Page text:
Two of my friends (Trent Armstrong, the former Modern Manners Guy, and Hyatt Bass, author of the novel The Embers) asked about the word yay and why people so often seem to incorrectly use yea or yeah.
Yay is an exclamation that shows feelings such as excitement, joy, happiness, triumph, and approval. The origin is fuzzy though. Some dictionaries say it came from yeah, but most seem to think it evolved from the adverbial yay in the phases yay big and yay high, but then the Oxford English Dictionary says that the yay in yay high probably came from yea. And you wonder why people are confused.
No matter where it came from, the first example sentence for yay in the Oxford English Dictionary is from 1963, and it is fabulous. He talks surfie talk.‘cowabunga, wipe-out, I’m getting stoked..yay gremmies.’ (Gremmies are young or inexperienced surfers who are often annoying. It comes from gremlins. But back to yay.)
Yea is a much older word that can be traced all the way back to Old English and that has parallels in all Germanic languages. It’s another way of saying “yes” or “indeed.” It can be an adverb, as in Squiggly loved the chocolate, yea, he reminisced about it for weeks, or it can be a noun, as in Aardvark was one of 30 yeas in favor of limiting access to the lake. Today, people most often use yea when they’re talking about voting.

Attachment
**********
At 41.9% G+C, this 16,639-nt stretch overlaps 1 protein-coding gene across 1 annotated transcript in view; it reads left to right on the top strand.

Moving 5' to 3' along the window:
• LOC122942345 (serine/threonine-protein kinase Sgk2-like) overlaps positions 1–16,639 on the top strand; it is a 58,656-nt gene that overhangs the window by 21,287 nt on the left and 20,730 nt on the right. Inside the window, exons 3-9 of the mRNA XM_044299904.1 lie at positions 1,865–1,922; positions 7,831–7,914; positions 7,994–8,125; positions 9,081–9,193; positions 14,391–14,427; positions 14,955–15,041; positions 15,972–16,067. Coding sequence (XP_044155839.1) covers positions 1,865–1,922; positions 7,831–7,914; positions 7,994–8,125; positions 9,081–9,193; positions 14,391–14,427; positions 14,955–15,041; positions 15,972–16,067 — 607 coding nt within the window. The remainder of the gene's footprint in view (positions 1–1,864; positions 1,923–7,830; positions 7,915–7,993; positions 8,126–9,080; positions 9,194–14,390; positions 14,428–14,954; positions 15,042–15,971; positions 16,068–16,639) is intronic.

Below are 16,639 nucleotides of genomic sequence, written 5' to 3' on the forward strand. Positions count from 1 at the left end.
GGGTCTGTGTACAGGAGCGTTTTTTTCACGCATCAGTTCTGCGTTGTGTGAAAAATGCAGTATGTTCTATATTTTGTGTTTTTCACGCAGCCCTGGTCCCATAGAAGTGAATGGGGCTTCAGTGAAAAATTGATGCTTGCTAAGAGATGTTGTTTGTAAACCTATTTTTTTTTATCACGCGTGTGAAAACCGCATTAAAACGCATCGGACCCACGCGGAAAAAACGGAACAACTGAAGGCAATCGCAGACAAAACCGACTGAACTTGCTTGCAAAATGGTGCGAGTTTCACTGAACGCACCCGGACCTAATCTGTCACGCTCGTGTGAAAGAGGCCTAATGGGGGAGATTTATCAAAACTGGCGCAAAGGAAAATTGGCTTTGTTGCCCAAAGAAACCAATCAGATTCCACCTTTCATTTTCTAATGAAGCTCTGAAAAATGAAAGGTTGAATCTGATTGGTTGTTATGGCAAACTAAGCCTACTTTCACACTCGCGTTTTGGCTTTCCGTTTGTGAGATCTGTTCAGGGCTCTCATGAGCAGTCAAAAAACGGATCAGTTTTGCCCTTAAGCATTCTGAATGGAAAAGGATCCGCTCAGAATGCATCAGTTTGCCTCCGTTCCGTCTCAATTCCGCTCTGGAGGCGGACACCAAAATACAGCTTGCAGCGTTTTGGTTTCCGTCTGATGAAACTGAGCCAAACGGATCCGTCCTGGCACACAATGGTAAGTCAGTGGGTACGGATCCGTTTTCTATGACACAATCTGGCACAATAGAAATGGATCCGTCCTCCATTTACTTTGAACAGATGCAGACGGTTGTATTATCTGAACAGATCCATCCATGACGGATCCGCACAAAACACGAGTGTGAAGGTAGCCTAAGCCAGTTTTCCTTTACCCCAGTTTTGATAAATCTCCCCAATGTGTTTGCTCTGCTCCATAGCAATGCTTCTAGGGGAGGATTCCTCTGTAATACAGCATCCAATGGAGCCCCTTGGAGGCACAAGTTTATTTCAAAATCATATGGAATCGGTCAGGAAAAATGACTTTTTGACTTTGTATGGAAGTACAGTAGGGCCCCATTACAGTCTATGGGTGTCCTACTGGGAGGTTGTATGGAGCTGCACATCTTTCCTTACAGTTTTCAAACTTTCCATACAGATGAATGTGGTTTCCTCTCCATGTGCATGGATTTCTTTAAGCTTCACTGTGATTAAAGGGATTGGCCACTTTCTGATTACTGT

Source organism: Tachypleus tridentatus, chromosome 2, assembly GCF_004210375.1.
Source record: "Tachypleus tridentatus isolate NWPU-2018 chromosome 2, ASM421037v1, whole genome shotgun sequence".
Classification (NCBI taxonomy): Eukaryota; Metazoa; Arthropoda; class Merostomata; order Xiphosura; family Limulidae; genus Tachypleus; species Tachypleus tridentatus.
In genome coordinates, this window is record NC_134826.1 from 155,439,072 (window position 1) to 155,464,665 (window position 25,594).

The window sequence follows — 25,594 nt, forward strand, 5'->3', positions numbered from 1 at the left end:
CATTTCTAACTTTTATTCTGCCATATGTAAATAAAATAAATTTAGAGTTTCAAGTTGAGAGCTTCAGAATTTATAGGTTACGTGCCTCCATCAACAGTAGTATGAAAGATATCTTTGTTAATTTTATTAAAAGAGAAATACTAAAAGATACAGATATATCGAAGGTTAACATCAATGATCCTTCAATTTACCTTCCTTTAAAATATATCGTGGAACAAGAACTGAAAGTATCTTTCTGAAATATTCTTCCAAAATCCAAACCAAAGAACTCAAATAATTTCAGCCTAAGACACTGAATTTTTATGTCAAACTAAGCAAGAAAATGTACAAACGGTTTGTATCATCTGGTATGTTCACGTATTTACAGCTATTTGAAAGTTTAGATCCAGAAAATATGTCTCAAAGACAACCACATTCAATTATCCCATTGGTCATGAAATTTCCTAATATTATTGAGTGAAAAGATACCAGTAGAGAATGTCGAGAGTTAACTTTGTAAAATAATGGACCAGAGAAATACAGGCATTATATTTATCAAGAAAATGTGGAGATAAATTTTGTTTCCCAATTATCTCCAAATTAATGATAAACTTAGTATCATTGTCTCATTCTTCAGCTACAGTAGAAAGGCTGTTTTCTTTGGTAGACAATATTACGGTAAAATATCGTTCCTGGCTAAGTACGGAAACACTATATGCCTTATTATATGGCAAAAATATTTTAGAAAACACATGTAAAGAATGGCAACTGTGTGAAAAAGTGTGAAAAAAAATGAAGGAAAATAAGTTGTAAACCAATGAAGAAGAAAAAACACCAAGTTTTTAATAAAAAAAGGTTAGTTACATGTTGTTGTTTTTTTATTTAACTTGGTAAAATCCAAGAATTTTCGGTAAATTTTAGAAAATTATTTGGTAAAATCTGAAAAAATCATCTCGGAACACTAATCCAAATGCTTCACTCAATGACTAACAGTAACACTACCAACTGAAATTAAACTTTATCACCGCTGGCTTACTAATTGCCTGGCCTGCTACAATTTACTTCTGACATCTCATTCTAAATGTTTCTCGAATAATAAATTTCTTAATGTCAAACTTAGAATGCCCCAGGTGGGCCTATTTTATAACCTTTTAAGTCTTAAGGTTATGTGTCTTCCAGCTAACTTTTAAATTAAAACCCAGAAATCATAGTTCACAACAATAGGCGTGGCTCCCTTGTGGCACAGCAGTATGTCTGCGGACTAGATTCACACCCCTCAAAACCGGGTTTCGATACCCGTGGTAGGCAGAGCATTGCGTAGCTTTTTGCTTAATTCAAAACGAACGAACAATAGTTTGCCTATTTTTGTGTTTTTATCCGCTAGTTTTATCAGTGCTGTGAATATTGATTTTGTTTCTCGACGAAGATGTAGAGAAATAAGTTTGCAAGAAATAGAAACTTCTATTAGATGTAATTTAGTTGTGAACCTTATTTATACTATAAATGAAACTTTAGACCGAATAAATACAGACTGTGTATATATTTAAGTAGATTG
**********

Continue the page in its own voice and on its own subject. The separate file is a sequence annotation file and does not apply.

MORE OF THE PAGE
Finally, yeah is an informal way of saying “yes” that was being used in America by the early 1900s. Yeah is still labeled informal or colloquial in many dictionaries, and some manners guides and articles on professionalism advise readers that yeah is sloppy, and yes is the only mannerly, professional response. (I tend to say “yeah” instead of “yes,” but I’m working on it.)
I heard from people who object to the use of “yea” and “yeah” to mean “yay,” and although I believe such use is often the result of confusion about what each word means, I also like to remember that people shout the word “yes” when they are excited too, so it’s not necessarily inappropriate to use “yea” or “yeah” in such instances.
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This article was originally published on Quick and Dirty Tips. It has been republished here with permission.